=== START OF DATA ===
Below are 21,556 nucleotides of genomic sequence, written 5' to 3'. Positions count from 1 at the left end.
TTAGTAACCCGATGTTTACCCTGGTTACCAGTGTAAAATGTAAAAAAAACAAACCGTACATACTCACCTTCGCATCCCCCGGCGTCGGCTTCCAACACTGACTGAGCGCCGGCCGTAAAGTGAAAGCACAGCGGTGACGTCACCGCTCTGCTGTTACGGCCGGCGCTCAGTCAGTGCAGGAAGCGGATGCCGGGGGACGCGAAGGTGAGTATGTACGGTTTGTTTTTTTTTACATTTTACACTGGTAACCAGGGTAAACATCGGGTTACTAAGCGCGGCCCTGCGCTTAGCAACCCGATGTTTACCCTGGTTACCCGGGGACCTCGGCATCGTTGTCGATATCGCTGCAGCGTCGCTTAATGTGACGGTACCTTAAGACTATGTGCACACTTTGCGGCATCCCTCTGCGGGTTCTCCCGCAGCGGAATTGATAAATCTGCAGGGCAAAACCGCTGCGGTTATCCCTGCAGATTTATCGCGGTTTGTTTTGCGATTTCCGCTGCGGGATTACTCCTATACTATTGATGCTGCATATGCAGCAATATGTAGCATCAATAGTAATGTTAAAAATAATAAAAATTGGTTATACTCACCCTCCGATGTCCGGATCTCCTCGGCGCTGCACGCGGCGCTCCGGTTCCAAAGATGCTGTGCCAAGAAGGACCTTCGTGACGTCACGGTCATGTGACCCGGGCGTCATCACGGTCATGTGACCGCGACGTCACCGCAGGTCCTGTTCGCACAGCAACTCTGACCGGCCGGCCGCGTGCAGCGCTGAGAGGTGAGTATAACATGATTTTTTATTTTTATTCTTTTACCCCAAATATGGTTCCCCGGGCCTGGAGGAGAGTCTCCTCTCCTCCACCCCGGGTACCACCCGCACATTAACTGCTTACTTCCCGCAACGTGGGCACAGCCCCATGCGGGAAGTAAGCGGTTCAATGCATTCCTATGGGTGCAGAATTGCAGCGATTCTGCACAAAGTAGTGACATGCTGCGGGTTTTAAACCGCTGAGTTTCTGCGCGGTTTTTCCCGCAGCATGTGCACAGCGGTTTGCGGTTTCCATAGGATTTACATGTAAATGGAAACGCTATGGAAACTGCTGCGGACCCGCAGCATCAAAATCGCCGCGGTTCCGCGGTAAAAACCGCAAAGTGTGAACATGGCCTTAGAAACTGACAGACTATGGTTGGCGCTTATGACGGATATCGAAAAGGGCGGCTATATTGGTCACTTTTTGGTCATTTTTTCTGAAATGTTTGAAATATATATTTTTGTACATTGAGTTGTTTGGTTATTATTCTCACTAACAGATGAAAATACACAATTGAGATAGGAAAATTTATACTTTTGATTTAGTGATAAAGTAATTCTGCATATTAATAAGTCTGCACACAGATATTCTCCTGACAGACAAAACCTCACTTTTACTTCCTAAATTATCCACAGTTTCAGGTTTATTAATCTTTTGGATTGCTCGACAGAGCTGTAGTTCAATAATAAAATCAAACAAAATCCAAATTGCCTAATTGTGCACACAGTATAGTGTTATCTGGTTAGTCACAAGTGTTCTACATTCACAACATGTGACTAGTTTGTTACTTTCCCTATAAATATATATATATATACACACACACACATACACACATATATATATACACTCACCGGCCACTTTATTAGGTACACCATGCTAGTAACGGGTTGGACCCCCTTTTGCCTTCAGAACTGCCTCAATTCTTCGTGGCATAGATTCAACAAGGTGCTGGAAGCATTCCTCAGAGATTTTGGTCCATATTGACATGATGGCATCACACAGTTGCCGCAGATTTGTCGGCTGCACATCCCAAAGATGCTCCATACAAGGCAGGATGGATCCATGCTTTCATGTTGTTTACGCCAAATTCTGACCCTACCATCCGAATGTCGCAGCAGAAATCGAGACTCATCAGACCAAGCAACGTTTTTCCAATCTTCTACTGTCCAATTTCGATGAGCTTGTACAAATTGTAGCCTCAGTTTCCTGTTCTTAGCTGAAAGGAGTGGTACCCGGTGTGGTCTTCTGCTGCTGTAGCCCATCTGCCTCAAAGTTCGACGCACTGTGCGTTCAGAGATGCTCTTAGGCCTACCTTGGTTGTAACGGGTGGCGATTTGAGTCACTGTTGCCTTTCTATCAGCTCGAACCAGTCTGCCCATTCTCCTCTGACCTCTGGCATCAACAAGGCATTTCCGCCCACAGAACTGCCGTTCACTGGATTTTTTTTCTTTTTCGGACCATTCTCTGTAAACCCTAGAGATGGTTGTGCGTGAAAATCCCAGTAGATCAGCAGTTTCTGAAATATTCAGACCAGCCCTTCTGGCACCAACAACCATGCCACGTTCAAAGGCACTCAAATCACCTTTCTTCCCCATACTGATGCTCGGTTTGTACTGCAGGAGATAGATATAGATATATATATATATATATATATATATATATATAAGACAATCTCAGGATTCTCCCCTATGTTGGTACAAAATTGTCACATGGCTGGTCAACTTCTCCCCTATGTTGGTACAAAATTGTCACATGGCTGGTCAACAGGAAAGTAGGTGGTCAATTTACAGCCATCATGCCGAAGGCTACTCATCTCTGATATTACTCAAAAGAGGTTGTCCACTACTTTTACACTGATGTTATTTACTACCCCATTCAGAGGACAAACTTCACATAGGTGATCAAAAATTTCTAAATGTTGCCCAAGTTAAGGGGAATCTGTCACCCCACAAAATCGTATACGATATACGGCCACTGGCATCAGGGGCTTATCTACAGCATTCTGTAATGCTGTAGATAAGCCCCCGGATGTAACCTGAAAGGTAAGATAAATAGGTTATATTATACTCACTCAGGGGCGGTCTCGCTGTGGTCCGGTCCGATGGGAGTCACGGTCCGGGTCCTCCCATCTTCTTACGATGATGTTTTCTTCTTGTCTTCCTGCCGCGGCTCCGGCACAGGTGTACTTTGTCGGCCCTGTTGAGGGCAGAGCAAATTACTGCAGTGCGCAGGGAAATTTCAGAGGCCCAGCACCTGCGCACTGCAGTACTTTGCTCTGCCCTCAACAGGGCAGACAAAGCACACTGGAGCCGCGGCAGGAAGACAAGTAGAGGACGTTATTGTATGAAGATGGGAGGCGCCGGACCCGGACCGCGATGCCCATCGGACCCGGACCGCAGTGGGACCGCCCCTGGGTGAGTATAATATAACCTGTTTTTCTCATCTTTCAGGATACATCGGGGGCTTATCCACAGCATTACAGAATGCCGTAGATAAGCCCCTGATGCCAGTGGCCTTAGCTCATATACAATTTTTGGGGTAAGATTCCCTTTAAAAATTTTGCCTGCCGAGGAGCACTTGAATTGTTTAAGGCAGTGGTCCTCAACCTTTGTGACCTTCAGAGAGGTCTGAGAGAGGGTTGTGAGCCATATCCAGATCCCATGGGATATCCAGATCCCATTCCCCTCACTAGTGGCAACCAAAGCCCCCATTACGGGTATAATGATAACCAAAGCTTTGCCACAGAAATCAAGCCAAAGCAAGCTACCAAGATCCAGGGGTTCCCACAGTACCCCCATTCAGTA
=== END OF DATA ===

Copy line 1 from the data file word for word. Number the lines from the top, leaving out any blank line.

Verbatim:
Below are 21,556 nucleotides of genomic sequence, written 5' to 3'. Positions count from 1 at the left end.